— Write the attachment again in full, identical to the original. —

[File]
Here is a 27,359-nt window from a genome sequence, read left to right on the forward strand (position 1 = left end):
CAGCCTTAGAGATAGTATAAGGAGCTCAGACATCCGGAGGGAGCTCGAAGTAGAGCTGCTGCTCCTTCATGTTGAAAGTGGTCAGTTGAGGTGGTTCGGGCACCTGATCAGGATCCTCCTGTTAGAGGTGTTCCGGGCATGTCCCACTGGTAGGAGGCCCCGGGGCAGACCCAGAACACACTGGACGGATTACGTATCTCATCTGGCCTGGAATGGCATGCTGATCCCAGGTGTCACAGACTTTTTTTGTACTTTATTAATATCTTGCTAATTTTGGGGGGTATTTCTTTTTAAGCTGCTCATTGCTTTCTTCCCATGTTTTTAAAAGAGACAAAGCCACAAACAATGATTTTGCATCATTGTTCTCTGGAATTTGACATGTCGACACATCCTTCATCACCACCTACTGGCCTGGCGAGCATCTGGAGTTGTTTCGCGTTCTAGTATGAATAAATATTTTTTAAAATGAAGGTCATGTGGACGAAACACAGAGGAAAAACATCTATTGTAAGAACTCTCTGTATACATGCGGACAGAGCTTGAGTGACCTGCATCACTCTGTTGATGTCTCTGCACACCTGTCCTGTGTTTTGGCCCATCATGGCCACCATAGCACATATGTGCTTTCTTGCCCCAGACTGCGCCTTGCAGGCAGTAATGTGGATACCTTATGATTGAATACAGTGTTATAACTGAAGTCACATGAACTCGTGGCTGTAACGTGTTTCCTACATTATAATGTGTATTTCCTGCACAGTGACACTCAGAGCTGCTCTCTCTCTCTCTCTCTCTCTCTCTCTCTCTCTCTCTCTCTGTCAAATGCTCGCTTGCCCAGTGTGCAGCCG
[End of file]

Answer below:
Here is a 27,359-nt window from a genome sequence, read left to right on the forward strand (position 1 = left end):
CAGCCTTAGAGATAGTATAAGGAGCTCAGACATCCGGAGGGAGCTCGAAGTAGAGCTGCTGCTCCTTCATGTTGAAAGTGGTCAGTTGAGGTGGTTCGGGCACCTGATCAGGATCCTCCTGTTAGAGGTGTTCCGGGCATGTCCCACTGGTAGGAGGCCCCGGGGCAGACCCAGAACACACTGGACGGATTACGTATCTCATCTGGCCTGGAATGGCATGCTGATCCCAGGTGTCACAGACTTTTTTTGTACTTTATTAATATCTTGCTAATTTTGGGGGGTATTTCTTTTTAAGCTGCTCATTGCTTTCTTCCCATGTTTTTAAAAGAGACAAAGCCACAAACAATGATTTTGCATCATTGTTCTCTGGAATTTGACATGTCGACACATCCTTCATCACCACCTACTGGCCTGGCGAGCATCTGGAGTTGTTTCGCGTTCTAGTATGAATAAATATTTTTTAAAATGAAGGTCATGTGGACGAAACACAGAGGAAAAACATCTATTGTAAGAACTCTCTGTATACATGCGGACAGAGCTTGAGTGACCTGCATCACTCTGTTGATGTCTCTGCACACCTGTCCTGTGTTTTGGCCCATCATGGCCACCATAGCACATATGTGCTTTCTTGCCCCAGACTGCGCCTTGCAGGCAGTAATGTGGATACCTTATGATTGAATACAGTGTTATAACTGAAGTCACATGAACTCGTGGCTGTAACGTGTTTCCTACATTATAATGTGTATTTCCTGCACAGTGACACTCAGAGCTGCTCTCTCTCTCTCTCTCTCTCTCTCTCTCTCTCTCTCTCTCTGTCAAATGCTCGCTTGCCCAGTGTGCAGCCG